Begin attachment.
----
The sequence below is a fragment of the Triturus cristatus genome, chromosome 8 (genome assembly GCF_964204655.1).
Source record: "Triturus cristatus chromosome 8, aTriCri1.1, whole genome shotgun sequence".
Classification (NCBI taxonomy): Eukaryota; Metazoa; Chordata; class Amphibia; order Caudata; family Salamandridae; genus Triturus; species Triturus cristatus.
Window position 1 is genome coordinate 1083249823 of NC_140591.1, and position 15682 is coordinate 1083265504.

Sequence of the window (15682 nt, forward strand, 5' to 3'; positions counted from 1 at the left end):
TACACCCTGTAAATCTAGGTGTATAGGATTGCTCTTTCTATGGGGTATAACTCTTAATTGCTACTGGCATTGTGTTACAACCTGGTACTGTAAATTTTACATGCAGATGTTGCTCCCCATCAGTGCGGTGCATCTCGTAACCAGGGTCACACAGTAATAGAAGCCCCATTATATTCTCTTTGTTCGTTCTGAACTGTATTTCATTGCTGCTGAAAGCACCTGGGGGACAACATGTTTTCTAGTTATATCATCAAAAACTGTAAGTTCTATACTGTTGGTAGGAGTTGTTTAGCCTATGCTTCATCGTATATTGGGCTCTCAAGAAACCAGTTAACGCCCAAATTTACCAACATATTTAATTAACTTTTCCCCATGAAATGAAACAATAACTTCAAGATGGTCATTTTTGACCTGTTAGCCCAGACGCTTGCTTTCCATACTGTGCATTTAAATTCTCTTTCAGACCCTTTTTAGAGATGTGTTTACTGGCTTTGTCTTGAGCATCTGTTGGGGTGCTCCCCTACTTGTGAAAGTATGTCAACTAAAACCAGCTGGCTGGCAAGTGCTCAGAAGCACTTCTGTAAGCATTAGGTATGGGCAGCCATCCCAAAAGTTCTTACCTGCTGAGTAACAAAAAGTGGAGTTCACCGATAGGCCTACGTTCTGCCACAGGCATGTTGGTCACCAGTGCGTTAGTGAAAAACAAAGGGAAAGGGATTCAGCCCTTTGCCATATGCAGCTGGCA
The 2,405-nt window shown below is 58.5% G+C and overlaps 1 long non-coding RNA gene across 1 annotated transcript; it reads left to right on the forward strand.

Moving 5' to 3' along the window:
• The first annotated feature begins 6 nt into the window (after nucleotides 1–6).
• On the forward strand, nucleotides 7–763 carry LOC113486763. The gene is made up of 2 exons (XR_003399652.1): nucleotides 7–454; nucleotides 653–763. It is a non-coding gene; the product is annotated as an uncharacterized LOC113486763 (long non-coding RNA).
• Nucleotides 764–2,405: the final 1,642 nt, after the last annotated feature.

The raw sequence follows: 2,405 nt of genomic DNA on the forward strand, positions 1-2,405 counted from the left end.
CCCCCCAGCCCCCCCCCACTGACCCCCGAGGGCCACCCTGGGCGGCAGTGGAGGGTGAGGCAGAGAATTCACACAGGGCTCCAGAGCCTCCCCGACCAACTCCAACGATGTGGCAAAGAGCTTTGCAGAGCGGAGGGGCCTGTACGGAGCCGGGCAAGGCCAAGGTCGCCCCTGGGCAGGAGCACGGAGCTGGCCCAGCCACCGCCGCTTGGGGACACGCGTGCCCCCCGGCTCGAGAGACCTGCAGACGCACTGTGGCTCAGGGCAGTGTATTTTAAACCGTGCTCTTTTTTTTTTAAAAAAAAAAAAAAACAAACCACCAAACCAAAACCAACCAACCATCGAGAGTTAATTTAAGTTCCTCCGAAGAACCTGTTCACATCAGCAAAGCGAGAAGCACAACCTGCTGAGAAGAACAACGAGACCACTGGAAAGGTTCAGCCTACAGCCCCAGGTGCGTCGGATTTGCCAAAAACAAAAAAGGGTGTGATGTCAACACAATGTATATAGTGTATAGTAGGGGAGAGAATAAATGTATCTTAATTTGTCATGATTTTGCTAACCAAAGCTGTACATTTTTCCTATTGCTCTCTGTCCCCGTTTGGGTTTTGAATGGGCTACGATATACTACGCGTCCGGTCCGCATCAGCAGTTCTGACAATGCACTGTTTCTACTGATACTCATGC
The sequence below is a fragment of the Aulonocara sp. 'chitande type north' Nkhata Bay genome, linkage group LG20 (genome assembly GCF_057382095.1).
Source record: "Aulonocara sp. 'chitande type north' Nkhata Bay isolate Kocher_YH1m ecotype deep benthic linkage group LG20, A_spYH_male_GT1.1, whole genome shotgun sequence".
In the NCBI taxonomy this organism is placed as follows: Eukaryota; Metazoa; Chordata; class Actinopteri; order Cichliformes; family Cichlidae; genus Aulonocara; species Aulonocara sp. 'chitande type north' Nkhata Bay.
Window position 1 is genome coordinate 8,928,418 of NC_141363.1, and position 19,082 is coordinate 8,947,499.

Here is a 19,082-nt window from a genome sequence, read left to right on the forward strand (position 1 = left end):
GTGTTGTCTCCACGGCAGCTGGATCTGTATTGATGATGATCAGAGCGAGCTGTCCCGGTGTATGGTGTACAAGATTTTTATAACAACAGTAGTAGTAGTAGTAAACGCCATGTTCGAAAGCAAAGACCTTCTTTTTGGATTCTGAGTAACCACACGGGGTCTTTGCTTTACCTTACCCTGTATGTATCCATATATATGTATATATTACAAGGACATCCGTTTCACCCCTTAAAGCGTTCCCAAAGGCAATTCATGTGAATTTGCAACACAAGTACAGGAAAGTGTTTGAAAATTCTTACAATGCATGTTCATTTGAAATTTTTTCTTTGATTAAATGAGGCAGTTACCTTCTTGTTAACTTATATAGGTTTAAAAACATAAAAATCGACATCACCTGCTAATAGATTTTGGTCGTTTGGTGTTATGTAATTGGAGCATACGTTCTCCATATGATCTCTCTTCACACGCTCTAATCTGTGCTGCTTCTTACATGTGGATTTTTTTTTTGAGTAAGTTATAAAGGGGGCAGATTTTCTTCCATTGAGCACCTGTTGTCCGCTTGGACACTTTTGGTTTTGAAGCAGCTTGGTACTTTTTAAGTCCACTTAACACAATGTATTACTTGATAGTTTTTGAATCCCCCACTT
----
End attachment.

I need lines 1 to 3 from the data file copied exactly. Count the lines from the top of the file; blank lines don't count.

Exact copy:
The sequence below is a fragment of the Triturus cristatus genome, chromosome 8 (genome assembly GCF_964204655.1).
Source record: "Triturus cristatus chromosome 8, aTriCri1.1, whole genome shotgun sequence".
Classification (NCBI taxonomy): Eukaryota; Metazoa; Chordata; class Amphibia; order Caudata; family Salamandridae; genus Triturus; species Triturus cristatus.